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Talbot-Lago Darracq T150-C S Cabriolet by Figoni et Falaschi, #90019, 1938

  • In my humble little world, the Talbot-Lago Darracq you see here is the most popular car I have ever featured. However, though the car is very well known today, much of what I can find concerning its history through the latter half of the 20th century is either hint or rumor. What we have here then is eye candy—eye-popping graphical candy, for sure, but with less substance than I'd like to support the extravagance.
  • Numerous sources state that chassis #90019 was ordered new by the Count and Countess de Colhiva of Oporto, Portugal. The car wears coachwork from Figoni et Falaschi of Paris, build order #703. This Torpedo Roadster coachwork is best known as having been penned by illustrator Geo Ham, then appropriated by Giuseppi Figoni on a Delahaye 135 prepared for the 1936 Paris Motor Show, (chassis #47247). Legal shenanigans ensued, and Figoni paid a claim to Ham for the design. Chassis #90019 is the only Talbot-Lago to use this Geo Ham Torpedo Roadster design; it is one of three open T150-C cars built—each of which was undertaken between 1936 and 1938—and of those it is the only long-chassis car.
  • During the War, the Count and Countess fled to Brazil, but this Talbot-Lago remained in their possession for over 30 years. The family also owned T150-C #90020, which was bodied by Pourtout. At this stage, history flows by murky waters... One source notes that the car was first restored in 1985 by Carrosserie Le Coq. And when it came to the United States before the millennium, chassis #90019 still wore its original blue-on-blue livery. Then around 2006 the light blue body was changed to bright yellow, which is how we all know the car today. More familiar sources note that remnants of the original blue-on-blue paint might still remain underneath.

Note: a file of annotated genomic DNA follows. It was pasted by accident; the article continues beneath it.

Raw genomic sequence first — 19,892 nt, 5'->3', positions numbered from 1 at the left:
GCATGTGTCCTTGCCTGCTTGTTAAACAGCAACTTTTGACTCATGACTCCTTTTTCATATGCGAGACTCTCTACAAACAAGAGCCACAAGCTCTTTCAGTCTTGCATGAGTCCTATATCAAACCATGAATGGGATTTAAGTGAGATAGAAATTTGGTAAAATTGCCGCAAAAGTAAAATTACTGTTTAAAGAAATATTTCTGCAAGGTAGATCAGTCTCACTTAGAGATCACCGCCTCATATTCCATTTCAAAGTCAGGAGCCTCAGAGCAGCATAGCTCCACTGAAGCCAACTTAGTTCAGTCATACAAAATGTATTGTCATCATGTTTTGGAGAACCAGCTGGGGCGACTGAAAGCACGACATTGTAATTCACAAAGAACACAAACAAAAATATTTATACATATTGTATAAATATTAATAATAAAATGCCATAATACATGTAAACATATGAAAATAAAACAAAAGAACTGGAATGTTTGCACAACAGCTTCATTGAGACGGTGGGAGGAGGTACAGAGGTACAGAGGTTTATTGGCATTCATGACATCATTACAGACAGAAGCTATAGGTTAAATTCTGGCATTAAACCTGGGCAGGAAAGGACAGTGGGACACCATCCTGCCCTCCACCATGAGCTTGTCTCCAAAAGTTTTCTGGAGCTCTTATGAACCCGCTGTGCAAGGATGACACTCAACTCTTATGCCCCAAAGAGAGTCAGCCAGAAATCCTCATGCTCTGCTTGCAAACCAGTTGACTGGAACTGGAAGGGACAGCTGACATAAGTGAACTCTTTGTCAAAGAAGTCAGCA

• Rumors surrounding chassis #90019 include that it won the 1997 Amelia Island Concours d'Elegance in completely original condition; I can find no evidence of it being there, much less having won. Other rumors—these from across the Atlantic—include mention of a serious accident sometime after the War, though this has been impossible to verify, and sources say that it is altogether untrue. So my refrain remains the same: Where this car appears, people are happy. The Geo Ham enveloppante design captivates onlookers. And despite its murky history, the resplendent Talbot-Lago T150-C Cabriolet proves to be a foundational artifact of the most extravagant cars ever made.


Last Updated: Apr 8, 2018